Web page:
How did mid-2000s computer users get along with just 1 GB of RAM or less?

As of today, anything less than 8 GB of RAM seems impractical. A handful of tabs in a web browser and file manager can quickly fill that up.

Shortly after booting, 2 GB of RAM are already eaten up on today's operating systems.

When I occasionally used an older laptop computer with 6 GB of RAM (because it has more ports and better repairability than today's laptops; before upgrading the memory), most of the time over 5 GB were in use, and that did not even include disk caching.

It appears that today's web browsers are far more memory-intensive than 2000s web browsers, even if we do similar things people did in the 2000s: browsing text-based pages with some photos here and there, watching videos, messaging and mailing, forum posting, and perhaps gaming. Tabbed browsing already was a thing in the 2000s. Microsoft added tabs to their pre-installed browser in 2006, back when an average personal computer had 1 GB of RAM, and an average laptop 512 MB!

Perhaps a difference is that people today watch in 720p or 1080p whereas in the 2000s, people typically watched at 240p, 360p, or 480p, but that still does not explain this massive difference. (Also, I pick a low resolution anyway when mostly listening to a video in background.)

One could create a swap file to extend system memory, though that is not healthy for an SSD in the long term. On computers, RAM is king.

  • 5
    Thanks to js.
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    My 2 cents here is that stuff evolve (not always good)

    But you say 'people today watch in 720p or 1080p'... That was true like 7 years ago.

    More and more are watching at 2k or more.

    More ram usage can be a good thing too. If it is available, why not use it ?

    Webpages are also for more complex than just html and css. Now the browser must take care of all the javascript, all the react and other fancy bling bling.
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    Beaten to it.

    Websites aren't just text and images with maybe a bit of Dom manipulation anymore.

    It's that, and tons of trackers, ads, fetches, connections, websockets, modules, and what have you.

    Hell, even fucking crypto mining if you get infected with certain extensions...
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    Websites become more bloated every day. All that crap in the background, from trackers to ads eat up a lot of resources. Keep several tabs open and you have that crap running constantly. Add the spyware from a proprietary browser and OS and your memory will be gobbled up
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    Meanwhile on my laptop: only Edge with a few tabs is open -> 9 of 16 GB of RAM in use 😒
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    Many here have a kind of single perspective here - focussing on "content" displayed.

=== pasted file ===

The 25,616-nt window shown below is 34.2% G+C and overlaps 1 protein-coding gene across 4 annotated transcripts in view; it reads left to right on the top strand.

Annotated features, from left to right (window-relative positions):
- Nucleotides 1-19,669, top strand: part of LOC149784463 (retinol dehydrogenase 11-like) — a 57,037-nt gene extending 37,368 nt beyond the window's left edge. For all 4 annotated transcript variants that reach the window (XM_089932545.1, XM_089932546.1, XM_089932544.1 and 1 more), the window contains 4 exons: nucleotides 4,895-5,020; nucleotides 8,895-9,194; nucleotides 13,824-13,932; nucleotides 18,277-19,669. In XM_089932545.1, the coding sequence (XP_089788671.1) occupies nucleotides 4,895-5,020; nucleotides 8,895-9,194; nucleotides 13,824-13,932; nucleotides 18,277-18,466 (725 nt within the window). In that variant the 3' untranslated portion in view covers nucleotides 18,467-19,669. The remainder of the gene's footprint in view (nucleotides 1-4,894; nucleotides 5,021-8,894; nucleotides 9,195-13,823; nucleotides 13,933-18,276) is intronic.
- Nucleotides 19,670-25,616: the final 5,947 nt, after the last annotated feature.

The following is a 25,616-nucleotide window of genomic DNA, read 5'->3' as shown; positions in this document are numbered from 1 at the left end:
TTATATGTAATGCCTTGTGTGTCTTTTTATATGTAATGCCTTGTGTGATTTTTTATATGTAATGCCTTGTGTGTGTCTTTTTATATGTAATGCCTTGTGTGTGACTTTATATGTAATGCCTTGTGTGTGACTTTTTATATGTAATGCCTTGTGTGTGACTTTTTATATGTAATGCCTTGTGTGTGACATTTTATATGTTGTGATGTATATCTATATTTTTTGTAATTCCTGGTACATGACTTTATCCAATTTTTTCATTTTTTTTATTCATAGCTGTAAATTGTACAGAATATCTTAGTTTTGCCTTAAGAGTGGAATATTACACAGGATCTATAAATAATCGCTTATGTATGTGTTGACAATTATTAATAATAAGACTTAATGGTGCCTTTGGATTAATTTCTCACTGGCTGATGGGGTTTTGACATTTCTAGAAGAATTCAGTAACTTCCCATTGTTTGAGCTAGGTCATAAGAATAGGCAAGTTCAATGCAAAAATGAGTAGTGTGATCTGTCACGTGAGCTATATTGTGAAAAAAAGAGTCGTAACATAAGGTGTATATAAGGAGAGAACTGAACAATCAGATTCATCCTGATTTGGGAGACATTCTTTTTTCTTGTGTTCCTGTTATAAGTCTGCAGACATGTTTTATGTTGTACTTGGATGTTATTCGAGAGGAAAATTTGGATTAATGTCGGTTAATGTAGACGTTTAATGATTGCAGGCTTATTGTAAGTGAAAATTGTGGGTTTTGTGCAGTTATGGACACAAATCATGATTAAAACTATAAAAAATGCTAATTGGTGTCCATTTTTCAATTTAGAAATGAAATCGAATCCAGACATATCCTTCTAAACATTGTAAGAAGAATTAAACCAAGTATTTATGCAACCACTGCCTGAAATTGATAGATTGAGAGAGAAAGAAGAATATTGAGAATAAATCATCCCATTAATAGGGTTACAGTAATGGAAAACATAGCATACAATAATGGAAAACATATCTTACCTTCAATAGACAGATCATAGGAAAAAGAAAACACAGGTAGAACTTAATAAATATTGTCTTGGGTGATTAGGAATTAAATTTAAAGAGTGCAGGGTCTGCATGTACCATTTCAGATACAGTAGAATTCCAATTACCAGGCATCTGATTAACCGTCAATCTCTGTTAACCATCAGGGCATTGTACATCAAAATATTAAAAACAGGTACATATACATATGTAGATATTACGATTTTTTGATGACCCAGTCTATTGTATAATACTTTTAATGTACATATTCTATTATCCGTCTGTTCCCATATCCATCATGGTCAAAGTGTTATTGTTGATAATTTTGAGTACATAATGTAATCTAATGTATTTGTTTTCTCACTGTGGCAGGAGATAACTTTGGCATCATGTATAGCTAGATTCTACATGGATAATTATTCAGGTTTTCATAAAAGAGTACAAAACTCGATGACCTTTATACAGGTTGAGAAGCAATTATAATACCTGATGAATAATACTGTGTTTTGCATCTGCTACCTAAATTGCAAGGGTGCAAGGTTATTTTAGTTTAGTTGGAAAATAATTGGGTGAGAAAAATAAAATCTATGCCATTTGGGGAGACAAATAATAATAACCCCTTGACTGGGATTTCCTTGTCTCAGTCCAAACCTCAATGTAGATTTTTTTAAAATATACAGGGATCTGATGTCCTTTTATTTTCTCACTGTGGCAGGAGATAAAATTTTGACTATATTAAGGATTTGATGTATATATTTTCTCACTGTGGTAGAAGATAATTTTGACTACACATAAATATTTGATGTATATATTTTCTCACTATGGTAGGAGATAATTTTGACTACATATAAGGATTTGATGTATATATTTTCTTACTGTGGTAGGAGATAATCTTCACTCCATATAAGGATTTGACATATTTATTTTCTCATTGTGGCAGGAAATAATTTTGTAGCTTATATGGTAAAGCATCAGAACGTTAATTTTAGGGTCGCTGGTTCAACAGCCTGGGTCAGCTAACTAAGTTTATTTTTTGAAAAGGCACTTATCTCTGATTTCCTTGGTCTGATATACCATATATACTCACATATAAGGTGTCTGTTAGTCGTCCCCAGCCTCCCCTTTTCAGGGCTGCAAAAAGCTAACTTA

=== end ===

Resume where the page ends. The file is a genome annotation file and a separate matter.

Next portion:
Most browser nowadays are close to an Mini OS.

    You do not get all the gimmicks when you don't change the whole paradigma of what an browser engine is.

    As one example:


    Thats just GPU acceleration.

    Not talking about the diverse and broad set of additional stuff, like the JS compiler, CSS rendering optimizations, Prefetching, Pipelining, Plugins, allowing local device access for e.g. WebGL, ...

    A browser really is a Mini OS.

    Yes, it can display simple text html.

    But it isn't designed to do simple text html - the design is for the majority of pages, with bling bling. Hence the resource usage will always be excessive, no matter what content displayed.

    Given WebGL, security issues, etcc - another reason why resource usage is higher is the necessity for sandboxing, isolation of processes etc.

    That wasn't common few years ago.

    I could go on for a longer list, but point should be obvious: A browsers design nowadays is nothing like a browser 20 years ago.

    Stop comparing this, as it is an entirely different thing.
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    Hey I don't know if you remember but computers back then we're FUCKING slow.

    Sure, the hardware can be crazy nowadays, but even a cheap laptop is fast.

    Back then, shit was AWFUL. Glad we're out of that era.
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    The difference is in human nature and business reality.

    First of all, I can build a complex web app, that feels reactive quite quickly. Give me two weeks and you have something nice. Like your version of reddit.

    But to do that, I have to put in lots of libraries. A calendar? Library. Sockets? socket.io, here I come. Plus I use Vue or Angular.

    That's okay, though, because the website loads within 2 seconds and is snappy. Because users have fast computers and networks now. And therefore it's fine. And I can prototype a complex feature in a few hours.

    Every library is built to accomodate the requirements of everyone. Not just my website. It's huge. But it's okay, because networks are fast. And try telling my boss that implementing the calendar takes 1 week instead of 2 hours, because I want to make it more efficient, even though the users don't mind, because their computers are fast.

    You see the dilemma? We develop for humans and they're happy.
  • 0
    I remember in 1980 something getting my first 1Mb RAM computer !

    My first was a 1k RAM computer !

    I remember upgrading that 1Mb RAM computer to 2.5Mb so I could have a pretend RAM HD to play with, since some applications insisted on it !

    Ah the joys of a Word Processor with built in spell checker as you type in the 1980's !
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    A find a single webpage now can easily eat up 1Gb of RAM !

    Is one of the reasons why I upgraded recently from 24Gb to 64Gb.
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